Here are my six.....
Last Sunday was a reasonable day and I was able to get into the garden for a little while. Last week other gardeners had posted about planting bulbs in hundreds. Although I had planted up a few several weeks ago, I just had to get a few Crocus sativus in the ground. I had popped out to garden centre, to look for large pots and gloves, but came away these. I planted them up in the gravel garden, and surrounded the area with old oyster shells with just their upper edge showing just to mark the area. What is strange is that the information on the pack says 'not for eating'. I know that the bulbs are not for eating...but oh boy when those stigmas are dried then added to baking or a savoury dish they certainly are! The bulbs had started to sprout, and really ought to have been planted out much earlier...so I asked for a discount, and got them half price.
Up around the garden, without a shadow of a doubt, next year I shall have to be pulling out young oak trees. It has been a bumper year for the small acorns, and as I was planting out the crocus, jays were performing acrobatics as they balanced to reach acorns that grow at the end of the pliable evergreen Holm Oak shoots. The squirrels are growing very fat indeed on them. In the summer I have a mulch as they shed some of their older leaves, and in autumn the ground is covered in the cups and missed or half eaten acorns. I like to leave these on the ground as we get Redwings and Fieldfares later in the winter. Maybe in addition to all the insects they search out the acorns.. The tiny fibers are Mr S's whiskers...his beard trimmings get spread over the garden!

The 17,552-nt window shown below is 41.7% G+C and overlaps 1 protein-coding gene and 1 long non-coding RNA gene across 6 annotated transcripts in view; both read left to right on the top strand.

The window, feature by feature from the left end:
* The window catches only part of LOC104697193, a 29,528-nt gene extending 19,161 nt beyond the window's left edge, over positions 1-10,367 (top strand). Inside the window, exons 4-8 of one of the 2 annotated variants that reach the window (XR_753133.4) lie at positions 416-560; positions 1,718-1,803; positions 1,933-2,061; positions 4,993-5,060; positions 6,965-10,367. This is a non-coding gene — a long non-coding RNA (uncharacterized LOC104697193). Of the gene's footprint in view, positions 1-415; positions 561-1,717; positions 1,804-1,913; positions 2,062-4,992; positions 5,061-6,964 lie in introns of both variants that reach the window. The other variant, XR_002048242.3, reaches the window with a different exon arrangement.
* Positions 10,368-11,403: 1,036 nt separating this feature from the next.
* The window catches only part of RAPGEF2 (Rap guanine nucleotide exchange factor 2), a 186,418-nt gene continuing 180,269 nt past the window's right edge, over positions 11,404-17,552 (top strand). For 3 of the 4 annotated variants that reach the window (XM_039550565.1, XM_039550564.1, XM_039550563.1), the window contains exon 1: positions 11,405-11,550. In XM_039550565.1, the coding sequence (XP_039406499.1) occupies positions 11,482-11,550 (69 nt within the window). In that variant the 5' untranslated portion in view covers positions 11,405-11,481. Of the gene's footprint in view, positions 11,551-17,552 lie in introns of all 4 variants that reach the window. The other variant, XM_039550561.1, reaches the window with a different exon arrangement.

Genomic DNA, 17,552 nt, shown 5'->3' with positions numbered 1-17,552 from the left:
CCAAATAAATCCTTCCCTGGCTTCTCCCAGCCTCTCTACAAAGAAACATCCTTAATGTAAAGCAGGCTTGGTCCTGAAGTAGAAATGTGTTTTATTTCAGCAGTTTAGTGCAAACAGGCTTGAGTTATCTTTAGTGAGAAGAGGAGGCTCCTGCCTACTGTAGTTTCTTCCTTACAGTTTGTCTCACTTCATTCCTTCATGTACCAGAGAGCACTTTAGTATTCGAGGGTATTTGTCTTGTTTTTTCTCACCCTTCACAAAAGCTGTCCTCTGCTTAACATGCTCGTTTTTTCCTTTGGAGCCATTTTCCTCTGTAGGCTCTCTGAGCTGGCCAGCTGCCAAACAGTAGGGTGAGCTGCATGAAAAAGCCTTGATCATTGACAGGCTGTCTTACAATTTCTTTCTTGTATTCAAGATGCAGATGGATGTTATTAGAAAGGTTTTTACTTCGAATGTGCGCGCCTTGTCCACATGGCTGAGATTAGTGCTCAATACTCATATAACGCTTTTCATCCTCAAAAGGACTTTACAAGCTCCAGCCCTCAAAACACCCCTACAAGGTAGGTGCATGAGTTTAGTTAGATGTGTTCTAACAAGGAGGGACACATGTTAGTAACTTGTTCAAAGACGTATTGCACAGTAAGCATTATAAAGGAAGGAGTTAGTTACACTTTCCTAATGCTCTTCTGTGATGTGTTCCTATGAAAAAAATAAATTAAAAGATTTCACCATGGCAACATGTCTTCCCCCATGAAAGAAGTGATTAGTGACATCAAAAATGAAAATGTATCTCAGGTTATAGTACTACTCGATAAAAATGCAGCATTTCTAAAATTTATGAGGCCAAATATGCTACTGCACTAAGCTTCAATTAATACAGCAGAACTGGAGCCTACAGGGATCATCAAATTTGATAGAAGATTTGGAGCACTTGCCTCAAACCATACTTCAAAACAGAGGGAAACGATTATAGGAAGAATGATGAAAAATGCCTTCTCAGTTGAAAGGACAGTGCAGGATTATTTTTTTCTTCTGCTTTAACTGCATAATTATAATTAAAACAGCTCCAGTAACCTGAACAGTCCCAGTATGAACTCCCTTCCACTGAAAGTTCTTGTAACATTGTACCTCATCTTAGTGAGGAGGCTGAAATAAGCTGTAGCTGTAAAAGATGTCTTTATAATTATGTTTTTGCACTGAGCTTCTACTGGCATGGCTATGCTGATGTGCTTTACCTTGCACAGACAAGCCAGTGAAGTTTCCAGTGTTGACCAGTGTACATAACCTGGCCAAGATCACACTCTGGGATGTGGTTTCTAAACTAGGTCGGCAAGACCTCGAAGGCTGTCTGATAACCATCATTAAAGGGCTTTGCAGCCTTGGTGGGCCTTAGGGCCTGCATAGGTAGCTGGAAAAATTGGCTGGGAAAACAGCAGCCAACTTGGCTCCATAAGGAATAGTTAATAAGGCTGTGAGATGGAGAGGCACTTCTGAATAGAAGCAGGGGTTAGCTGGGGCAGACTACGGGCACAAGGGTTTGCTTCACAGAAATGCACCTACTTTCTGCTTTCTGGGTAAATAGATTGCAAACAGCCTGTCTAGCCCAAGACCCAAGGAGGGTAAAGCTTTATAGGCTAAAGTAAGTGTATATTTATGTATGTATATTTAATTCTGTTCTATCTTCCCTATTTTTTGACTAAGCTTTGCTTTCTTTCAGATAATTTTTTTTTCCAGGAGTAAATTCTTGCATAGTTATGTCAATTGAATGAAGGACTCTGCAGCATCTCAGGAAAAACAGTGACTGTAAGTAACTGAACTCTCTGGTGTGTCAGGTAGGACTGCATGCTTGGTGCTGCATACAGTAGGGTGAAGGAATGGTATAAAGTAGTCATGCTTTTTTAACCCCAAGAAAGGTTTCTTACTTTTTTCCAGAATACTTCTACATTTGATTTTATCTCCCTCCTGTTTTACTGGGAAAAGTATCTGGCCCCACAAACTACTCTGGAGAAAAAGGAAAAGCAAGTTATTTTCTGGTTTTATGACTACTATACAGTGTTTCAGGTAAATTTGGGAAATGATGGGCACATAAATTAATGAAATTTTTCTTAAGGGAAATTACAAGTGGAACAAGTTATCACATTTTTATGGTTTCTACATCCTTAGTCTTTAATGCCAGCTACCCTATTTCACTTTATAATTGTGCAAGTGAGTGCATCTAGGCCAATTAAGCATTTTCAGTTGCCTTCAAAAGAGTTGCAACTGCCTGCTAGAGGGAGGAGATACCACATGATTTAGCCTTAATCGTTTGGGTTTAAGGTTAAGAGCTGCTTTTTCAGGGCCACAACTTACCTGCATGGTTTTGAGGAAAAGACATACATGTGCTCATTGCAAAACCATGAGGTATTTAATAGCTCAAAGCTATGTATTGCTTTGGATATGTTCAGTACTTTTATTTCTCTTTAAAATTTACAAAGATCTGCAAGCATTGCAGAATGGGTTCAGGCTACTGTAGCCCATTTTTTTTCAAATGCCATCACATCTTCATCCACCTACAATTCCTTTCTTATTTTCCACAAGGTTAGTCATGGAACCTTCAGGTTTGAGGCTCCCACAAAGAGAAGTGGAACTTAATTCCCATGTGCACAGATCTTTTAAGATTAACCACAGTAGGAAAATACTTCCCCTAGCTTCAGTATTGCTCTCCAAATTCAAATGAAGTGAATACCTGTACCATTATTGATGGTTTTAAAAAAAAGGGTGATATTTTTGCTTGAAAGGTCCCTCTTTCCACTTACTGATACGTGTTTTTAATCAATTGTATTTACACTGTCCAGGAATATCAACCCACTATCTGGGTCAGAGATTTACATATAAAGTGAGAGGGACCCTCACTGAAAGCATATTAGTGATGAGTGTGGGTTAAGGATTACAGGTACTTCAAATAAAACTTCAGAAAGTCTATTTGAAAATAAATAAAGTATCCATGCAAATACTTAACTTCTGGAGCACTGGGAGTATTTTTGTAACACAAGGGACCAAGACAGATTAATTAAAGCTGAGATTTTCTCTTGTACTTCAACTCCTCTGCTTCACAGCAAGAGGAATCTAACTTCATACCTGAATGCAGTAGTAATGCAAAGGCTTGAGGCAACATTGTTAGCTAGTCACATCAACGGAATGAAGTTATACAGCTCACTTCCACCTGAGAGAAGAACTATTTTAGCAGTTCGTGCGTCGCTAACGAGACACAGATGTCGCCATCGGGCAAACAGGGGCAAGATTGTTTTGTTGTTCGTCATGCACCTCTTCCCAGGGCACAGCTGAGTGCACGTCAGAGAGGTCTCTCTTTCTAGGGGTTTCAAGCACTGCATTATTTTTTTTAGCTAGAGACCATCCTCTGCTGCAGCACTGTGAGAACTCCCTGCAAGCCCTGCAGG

All manner of things sprout up, and I like to get rid of them as soon as I can tell whether they are welcome volunteers or not. When digging up these shoots with the telltale vertical pleats, a few came up with the date stone still attached, and this confirmed my suspicions. During the summer we were jettisoning our date stones when we are eating out in the garden.
And we have had too much rain, but in between the sun reveals autumn colours As I stood in the conservatory looking out, my eye was caught by the bright yellow colour of the leaves of Hydrangea paniculata Vanille Fraise growing nearby.
The new foliage on Loropetalum Chinense Fire Dance also catches the light on the other side of the gravel. Small buds point towards a pretty show of spidery pink flowers in a few weeks time. For now, I am very happy with its shiny brightly coloured leaves that make a fine show at the tips of the darker burgundy mature leaves. This is a shrub I have long admired, and managed to a find nicely shaped plant up. I have it growing in a pot along with a couple of cyclamen hederifolium, one with interesting patterned leaves and the other silver. As it get cooler, it will get moved in a more protected position by the front door.
Earlier this week I was scouring the garden for flowers for the Sixth Anniversary of In a Vase on Monday. One of the small flower stem I started with was Nemesia Fruticans Pink Bicolour Imp. I hadn't used it during the year and as everything else that went into the miniature posy had, I felt I ought to add at least one new element. The nemesia has been flowering ever since it was planted during the summer. I may try some cuttings next week. It may be a little late, but I shall try rooting them on the windowsill.
Nemesia Fruticans Pink Bicolour Imp